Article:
‘Never fight someone else’s war’: US aid brought Pakistan more losses than benefits, says Imran Khan

In an interview with RT’s Sophie Shevardnadze, Khan, a member of Pakistan’s National Assembly and the leader of the Pakistan Movement for Justice, criticized Washington’s approach on Afghanistan, saying that using force would only further antagonize the region. Pakistan has been strongly affected by what has been happening in neighboring Afghanistan, thanks to bellicose US rhetoric and failures, the opposition figure believes.

“There is a problem, unfortunately, that the American policy of using a one-dimensional military solution to problems in Afghanistan has led not only to the longest war, but it has caused immense problems to Pakistan,” Khan told RT.

Washington and Islamabad were formerly close allies. After the 9/11 attacks, the two countries forged a strategic alliance to help the US fight against the Taliban and Al-Qaeda militants. However, the longstanding friendship suffered a major rift after US President Donald Trump lambasted the county, calling it a “safe haven” for terrorist groups which are directly engaging US troops stationed in neighboring Afghanistan.

Shortly after that, in early January, the State Department officially cut security funding for Pakistan, accusing it of allegedly protecting terrorists.

“My point of view is that this American aid has been very costly for Pakistan,” Khan said, adding that there is “no comparison” of its benefits to the damage done by participating in the US war. Pakistan “took a heavy punishment,” as the lives of 70,000 people were lost, and up to 4 million people were internally displaced, according to the official. The economic fallout is no less striking – the economy lost about $100 billion and much of the country’s tribal and border areas are devastated.

“So this small aid has been very costly. And the lesson learned, from Pakistan’s point of view, is to never fight someone else’s war.”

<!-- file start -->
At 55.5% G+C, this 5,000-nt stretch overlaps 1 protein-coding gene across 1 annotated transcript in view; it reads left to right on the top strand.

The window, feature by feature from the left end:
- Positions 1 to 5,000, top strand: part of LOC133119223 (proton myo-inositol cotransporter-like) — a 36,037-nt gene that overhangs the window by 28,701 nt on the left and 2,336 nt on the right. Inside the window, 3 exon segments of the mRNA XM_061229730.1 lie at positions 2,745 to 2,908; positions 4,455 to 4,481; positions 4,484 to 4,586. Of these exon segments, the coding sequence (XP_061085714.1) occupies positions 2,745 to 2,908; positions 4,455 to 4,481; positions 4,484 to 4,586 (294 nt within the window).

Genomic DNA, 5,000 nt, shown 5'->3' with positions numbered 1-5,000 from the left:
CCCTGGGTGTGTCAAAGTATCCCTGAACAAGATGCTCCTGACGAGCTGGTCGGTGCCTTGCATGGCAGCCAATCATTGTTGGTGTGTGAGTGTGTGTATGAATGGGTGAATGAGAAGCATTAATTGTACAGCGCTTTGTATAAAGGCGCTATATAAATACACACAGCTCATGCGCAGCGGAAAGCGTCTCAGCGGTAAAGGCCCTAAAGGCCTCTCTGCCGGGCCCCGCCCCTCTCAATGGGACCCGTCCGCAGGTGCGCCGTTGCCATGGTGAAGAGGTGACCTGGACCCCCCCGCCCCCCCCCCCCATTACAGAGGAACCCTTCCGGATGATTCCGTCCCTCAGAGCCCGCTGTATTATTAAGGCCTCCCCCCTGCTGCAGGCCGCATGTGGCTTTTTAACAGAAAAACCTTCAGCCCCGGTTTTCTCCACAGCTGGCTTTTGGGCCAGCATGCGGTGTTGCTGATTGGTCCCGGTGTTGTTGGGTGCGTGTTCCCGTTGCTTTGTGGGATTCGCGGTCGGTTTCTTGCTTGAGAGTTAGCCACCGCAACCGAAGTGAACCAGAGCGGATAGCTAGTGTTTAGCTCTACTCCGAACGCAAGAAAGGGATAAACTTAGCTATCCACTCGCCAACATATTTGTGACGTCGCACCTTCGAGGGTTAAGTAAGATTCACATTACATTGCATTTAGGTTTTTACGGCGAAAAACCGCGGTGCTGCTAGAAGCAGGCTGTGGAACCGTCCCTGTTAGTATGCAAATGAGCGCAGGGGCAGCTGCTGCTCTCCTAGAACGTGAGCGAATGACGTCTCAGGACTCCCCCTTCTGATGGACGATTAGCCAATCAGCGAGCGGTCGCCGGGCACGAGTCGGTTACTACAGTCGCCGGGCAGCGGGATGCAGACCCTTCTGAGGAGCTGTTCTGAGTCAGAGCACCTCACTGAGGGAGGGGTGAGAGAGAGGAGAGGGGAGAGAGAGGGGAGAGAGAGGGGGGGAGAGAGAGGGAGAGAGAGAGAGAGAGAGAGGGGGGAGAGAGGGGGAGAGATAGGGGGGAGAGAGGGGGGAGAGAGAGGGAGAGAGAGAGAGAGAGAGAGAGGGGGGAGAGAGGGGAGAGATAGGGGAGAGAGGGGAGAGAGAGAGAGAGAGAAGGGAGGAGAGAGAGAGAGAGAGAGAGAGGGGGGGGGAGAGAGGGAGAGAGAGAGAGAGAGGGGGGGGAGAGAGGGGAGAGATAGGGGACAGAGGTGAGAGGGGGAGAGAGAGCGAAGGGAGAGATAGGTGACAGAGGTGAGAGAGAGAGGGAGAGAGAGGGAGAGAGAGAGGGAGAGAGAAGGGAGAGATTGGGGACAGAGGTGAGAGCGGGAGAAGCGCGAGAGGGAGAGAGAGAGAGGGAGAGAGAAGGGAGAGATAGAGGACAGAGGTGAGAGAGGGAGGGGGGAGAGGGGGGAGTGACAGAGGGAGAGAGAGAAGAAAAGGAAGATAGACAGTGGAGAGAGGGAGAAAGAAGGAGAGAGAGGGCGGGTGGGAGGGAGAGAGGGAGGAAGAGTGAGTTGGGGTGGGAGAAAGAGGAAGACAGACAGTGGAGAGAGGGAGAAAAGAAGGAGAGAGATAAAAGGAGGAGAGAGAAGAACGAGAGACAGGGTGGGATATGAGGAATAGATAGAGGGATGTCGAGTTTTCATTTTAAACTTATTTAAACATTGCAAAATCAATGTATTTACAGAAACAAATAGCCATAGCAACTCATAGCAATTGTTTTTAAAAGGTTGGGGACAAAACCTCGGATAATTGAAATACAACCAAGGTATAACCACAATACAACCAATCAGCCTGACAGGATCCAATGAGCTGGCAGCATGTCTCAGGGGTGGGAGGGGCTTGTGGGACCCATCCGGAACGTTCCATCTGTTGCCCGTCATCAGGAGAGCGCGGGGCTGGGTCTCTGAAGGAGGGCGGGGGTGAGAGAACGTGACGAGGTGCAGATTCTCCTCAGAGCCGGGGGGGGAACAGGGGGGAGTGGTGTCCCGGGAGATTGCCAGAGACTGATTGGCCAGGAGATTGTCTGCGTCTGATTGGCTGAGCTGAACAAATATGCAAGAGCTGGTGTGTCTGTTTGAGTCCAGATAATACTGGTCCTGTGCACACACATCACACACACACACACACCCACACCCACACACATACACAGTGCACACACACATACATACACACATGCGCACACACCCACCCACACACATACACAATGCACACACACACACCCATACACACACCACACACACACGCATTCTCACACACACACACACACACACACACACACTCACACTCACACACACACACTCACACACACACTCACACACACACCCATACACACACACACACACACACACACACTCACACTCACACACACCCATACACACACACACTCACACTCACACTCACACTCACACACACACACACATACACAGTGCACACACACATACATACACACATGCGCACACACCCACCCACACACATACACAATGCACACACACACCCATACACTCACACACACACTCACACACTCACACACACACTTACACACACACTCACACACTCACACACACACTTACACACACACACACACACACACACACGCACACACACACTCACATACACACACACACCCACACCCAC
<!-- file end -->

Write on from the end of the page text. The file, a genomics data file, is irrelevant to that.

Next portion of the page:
However, Washington wants Islamabad to compensate for its own failures and win the “badly lost war” in Afghanistan. The allegations of assisting terrorists are also linked to attempts to shift the blame to Pakistan, Khan believes. Despite “almost half a million armed forces [being present] in Afghanistan,” including NATO troops and the Afghan Army, Washington lashes out at Pakistan for “two or three thousand insurgents.”

“That surely cannot be the reason why they’ve lost and have not been able to win for 16 years,” Khan argues.

The mistake lies in the core of the current American policy on Afghanistan, Khan says. He believes that the only plausible way to achieve peace is by bringing the Afghan Taliban and the Afghan government to the negotiating table. Instead, the US still sticks to military means which had failed long ago.

“If he [Trump] had even drawn any lessons from the Soviet invasion of Afghanistan, before that the British in the 19th century invasion of Afghanistan, he would know that this military solution which Donald Trump also has tried, is going to fail. The only solution, the only way to bring peace in Afghanistan is all the neighbors sit together and then come up with a political solution. There is no other solution apart from that,” Khan said.

Source Article from https://www.rt.com/news/424270-us-aid-cost-pakistan/?utm_source=rss&utm_medium=rss&utm_campaign=RSS

SAA Continues Operations in Ghouta: Heavy Losses upon Terrorists

ghouta
Courtesy SANA.

7 March 2018 Damascus Countryside, SANA — Syrian Arab Army units on Wednesday continued military operations against Jabhat al-Nusra terrorist organization and affiliated groups in Eastern Ghouta in Damascus Countryside.

SANA’s reporter in Ghouta said that army units carried out over the past hours intensive operations against the terrorists’ hideouts in the surroundings of Hosh al-Ashaari village and the farms of al-Mohamadieh, al-Rihan, and Mesraba, inflicting heavy losses upon the terrorists in personnel and arms.

Army engineering units are combing Hosh al-Ashaari village and clearing the explosive devices and landmines which terrorists had planted in the village, the reporter said.

Speaking to SANA’s correspondent in Ghouta, a field commander said that army units carried out intensive operations against terrorists’ hideouts in the vicinity of al-Mohamadieh, regaining control over a distance of 1 km to the west and a width of 500 m to the north.